A photo capturing a diverse group of people from different cultures and backgrounds, united in prayer, symbolizing Christianity's impact in fostering harmony, compassion, and global connections.

How Christianity Changed The World

Christianity is the world’s largest religion, with over 2 billion followers globally. Since its humble beginnings over 2000 years ago, Christianity has had an immense influence on human civilization. In this comprehensive article, we’ll explore the many ways Christianity shaped history and changed the world.

The Spread of Christianity in the Roman Empire

Early Growth and Persecution

Christianity originated as a small movement within Judaism in the 1st century CE. According to historical records, Jesus of Nazareth, the founder of Christianity, was crucified by Roman authorities around 30 CE.

His followers continued preaching his teachings after his death, attracting converts initially among Jewish populations. Within a few decades, the number of Jesus’ followers grew to the thousands, spreading beyond Judea to major cities around the Roman Empire like Alexandria, Antioch, Corinth, and Rome itself (Encyclopaedia Britannica).

As the young religion expanded, it faced escalating opposition and persecution from Roman authorities. The Romans saw the Christians as strange and subversive as they only believed in one God and refused to worship Roman gods.

Several persecutions of Christians occurred under various Roman emperors, including Nero and Diocletian, with followers often tortured and executed in brutal ways. Despite the dangers, Christianity continued to attract new converts leading up to the 4th century CE.

Legalization and Acceptance under Constantine

The turning point came under Emperor Constantine I, who issued the Edict of Milan in 313 CE. This landmark decree legalized Christianity, allowing followers to worship openly throughout the Roman Empire.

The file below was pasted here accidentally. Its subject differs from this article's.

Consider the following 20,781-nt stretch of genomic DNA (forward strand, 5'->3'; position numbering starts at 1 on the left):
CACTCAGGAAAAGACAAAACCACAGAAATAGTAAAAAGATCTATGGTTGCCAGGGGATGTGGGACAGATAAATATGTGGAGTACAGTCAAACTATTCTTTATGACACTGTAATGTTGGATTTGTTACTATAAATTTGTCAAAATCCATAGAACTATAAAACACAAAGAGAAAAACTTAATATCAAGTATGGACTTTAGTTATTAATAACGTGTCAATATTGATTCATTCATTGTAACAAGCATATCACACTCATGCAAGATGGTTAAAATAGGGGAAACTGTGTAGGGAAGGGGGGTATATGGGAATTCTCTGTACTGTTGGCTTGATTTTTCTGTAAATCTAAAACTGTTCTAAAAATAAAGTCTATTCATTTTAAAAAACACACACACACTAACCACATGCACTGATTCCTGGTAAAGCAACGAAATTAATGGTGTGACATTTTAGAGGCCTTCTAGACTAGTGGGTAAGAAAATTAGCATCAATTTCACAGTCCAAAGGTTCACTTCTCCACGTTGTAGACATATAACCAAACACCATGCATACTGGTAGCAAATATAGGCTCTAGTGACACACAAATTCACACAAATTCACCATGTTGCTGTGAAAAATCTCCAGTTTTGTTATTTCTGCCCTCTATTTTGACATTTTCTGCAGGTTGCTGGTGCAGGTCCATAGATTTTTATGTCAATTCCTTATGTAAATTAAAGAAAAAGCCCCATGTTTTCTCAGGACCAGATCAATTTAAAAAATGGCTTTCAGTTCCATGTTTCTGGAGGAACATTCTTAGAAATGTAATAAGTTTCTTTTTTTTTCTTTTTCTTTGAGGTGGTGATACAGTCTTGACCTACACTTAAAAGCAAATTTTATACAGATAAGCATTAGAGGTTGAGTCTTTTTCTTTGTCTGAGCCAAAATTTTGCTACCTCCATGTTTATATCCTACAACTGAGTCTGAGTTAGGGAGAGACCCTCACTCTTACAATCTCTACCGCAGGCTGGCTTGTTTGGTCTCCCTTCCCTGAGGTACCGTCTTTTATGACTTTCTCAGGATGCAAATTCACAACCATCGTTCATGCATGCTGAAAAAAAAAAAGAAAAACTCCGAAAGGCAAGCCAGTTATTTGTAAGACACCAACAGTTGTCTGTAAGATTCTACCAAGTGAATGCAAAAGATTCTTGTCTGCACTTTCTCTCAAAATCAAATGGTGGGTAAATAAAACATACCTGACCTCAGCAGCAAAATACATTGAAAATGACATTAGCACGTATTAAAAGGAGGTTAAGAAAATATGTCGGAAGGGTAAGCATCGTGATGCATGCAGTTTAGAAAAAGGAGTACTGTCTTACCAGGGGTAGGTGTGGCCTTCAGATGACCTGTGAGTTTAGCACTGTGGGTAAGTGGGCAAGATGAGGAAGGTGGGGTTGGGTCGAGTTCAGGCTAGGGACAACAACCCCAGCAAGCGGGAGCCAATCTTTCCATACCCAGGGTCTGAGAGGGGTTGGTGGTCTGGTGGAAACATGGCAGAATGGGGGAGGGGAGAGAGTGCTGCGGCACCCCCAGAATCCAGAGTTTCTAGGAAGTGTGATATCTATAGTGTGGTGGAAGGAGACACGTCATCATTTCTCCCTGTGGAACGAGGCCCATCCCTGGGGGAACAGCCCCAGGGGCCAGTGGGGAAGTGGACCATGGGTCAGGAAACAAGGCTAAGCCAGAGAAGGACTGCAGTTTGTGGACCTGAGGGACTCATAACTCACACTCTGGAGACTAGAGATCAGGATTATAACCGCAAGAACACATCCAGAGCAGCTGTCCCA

Constantine himself later converted to Christianity, becoming the first Christian emperor (History.com). Christianity soon transformed from being a fringe movement to one embraced by Roman society and Constantine’s imperial administration.

In the decades that followed Constantine, Christian membership boomed across the empire. Lavish cathedrals replacing pagan temples popped up across major Roman cities as the faith grew in popularity and political influence.

By 391 CE, Emperor Theodosius I declared Christianity the official state religion of the Roman Empire, marginalizing older polytheistic Roman religions (Theodosian Code). At its peak, over 90 million people – around half the empire’s population – identified as Christians.

Christianity Becomes the Dominant Religion

After the fall of Rome, Christianity flourished as the dominant religion throughout Europe well into Medieval times. Its theology and teachings went on to have profound impacts on the formation of Western civilization.

Various Christian denominations appeared over the centuries, from Roman Catholicism in the West to Eastern Orthodox in the East.

Elements of Greco-Roman culture fused into Christian traditions in this era. For instance, Christian monks preserved and copied ancient texts, both secular and religious, helping to transmit writings of ancient philosophers and poets to later generations.

Christianity also spread beyond Europe to the Americas, Sub-Saharan Africa, parts of Asia and more via colonization and missionary work (Khan Academy).